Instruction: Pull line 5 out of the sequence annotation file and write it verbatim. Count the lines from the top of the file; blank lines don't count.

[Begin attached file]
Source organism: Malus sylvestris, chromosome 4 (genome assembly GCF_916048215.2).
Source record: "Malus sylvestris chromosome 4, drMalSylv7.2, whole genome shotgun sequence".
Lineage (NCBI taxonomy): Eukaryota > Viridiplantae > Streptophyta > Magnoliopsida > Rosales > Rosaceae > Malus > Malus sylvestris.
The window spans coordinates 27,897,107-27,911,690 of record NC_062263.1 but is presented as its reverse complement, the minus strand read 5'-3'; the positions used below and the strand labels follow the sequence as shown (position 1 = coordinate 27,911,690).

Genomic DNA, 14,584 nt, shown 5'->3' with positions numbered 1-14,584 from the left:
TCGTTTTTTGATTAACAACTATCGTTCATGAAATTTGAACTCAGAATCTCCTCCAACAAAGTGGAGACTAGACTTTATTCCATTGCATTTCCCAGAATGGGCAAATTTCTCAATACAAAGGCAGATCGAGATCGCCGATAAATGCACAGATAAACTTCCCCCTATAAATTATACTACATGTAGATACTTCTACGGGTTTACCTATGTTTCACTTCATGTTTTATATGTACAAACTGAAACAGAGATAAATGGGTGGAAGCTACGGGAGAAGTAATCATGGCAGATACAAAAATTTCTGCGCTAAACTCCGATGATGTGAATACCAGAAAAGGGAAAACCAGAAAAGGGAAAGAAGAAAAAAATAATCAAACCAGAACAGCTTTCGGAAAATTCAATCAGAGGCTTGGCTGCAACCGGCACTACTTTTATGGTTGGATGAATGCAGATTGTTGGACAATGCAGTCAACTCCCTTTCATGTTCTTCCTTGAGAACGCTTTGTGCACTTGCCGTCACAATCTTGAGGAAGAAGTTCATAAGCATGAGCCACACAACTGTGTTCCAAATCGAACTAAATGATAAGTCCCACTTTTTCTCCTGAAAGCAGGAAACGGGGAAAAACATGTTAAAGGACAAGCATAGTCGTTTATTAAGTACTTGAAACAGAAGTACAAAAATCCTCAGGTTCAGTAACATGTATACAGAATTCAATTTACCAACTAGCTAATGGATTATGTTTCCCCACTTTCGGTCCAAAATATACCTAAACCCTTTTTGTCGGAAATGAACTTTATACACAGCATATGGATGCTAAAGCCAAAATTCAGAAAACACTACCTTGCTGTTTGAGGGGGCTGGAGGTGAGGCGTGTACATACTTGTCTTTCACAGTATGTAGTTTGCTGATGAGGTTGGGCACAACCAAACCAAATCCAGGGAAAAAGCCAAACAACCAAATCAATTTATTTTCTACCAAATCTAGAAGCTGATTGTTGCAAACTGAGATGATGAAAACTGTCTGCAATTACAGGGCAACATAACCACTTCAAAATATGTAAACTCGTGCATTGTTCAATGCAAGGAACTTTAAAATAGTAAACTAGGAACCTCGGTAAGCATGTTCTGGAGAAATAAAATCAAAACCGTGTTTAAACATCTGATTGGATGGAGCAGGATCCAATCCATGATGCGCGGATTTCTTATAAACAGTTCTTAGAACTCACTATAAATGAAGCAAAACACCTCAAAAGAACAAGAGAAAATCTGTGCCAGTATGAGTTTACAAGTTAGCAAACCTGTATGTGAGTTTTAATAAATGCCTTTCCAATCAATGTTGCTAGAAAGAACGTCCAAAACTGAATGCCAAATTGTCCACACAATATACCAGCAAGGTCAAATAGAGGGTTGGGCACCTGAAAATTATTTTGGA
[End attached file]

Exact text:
Genomic DNA, 14,584 nt, shown 5'->3' with positions numbered 1-14,584 from the left: